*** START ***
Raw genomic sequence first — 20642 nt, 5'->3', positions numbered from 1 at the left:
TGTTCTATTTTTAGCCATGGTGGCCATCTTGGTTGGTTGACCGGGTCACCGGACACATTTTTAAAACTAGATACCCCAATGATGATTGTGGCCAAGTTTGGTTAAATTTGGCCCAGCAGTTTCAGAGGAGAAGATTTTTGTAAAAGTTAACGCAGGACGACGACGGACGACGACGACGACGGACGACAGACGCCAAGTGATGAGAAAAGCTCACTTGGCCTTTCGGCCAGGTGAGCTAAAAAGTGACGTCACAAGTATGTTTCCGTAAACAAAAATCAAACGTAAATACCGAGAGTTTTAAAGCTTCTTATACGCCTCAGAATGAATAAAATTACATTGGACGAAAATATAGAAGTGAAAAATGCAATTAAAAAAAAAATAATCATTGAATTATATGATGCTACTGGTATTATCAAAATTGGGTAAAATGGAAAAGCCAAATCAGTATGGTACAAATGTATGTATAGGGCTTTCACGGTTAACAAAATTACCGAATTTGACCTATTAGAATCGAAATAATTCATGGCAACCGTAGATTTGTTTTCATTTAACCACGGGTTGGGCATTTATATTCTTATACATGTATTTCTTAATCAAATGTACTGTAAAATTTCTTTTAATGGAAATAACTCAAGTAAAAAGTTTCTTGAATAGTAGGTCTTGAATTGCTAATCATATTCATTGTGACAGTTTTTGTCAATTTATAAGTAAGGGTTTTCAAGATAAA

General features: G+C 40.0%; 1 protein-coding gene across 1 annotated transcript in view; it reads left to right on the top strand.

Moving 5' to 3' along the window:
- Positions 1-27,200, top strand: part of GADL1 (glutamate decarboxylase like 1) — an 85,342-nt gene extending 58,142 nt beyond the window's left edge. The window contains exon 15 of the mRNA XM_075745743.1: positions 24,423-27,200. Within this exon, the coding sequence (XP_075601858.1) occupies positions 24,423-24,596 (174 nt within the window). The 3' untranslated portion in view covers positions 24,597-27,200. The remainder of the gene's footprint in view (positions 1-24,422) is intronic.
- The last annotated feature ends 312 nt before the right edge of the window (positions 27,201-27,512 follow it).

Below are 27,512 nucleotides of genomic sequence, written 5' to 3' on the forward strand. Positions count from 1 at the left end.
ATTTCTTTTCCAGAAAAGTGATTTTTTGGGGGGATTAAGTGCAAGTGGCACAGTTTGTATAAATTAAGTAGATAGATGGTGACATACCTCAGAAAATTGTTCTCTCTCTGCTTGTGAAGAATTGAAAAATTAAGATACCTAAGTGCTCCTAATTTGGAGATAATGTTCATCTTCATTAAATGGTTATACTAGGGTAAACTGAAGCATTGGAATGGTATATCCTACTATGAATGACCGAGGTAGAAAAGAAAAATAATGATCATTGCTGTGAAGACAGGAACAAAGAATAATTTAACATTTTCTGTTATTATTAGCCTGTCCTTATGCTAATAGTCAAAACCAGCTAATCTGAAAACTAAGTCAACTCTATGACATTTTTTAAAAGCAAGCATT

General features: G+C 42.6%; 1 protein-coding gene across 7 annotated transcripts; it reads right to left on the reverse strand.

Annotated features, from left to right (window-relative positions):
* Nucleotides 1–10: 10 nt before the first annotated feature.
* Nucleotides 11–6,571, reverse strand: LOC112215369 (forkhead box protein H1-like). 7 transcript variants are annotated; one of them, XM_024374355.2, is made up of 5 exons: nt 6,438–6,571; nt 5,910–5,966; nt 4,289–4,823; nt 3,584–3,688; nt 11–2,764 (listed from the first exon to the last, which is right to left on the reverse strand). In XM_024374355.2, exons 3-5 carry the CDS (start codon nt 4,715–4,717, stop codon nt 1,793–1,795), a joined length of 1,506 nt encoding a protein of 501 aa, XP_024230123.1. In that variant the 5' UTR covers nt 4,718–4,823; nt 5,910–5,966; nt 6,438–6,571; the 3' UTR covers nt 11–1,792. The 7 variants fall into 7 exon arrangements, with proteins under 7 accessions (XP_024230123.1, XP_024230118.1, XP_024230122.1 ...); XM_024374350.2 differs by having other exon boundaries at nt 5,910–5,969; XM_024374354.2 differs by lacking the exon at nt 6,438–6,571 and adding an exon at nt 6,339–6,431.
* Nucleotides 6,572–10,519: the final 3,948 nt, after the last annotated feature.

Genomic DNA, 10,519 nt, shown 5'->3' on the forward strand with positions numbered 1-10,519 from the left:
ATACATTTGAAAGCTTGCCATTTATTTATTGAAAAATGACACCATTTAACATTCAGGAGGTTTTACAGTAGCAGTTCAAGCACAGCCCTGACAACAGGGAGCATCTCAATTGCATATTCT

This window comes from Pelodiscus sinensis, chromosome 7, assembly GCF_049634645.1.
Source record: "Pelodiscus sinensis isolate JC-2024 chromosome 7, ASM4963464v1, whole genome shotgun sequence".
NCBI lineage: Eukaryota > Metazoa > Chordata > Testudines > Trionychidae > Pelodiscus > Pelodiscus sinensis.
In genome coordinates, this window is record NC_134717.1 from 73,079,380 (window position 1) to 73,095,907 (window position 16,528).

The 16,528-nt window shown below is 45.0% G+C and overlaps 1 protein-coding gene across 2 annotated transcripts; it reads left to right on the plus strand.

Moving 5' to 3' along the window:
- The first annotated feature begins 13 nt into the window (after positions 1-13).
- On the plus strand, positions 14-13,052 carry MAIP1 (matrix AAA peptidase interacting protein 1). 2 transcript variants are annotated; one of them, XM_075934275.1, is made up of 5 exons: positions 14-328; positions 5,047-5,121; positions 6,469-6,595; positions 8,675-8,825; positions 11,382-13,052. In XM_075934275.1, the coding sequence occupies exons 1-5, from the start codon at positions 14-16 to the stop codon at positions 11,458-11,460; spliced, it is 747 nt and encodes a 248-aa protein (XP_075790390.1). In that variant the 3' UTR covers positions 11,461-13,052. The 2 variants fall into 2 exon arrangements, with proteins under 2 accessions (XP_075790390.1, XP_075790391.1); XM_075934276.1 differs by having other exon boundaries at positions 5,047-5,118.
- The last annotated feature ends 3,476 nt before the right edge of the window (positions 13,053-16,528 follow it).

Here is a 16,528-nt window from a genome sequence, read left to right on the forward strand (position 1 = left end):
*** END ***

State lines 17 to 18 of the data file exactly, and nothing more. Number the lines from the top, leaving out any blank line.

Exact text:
Source record: "Pelodiscus sinensis isolate JC-2024 chromosome 7, ASM4963464v1, whole genome shotgun sequence".
NCBI lineage: Eukaryota > Metazoa > Chordata > Testudines > Trionychidae > Pelodiscus > Pelodiscus sinensis.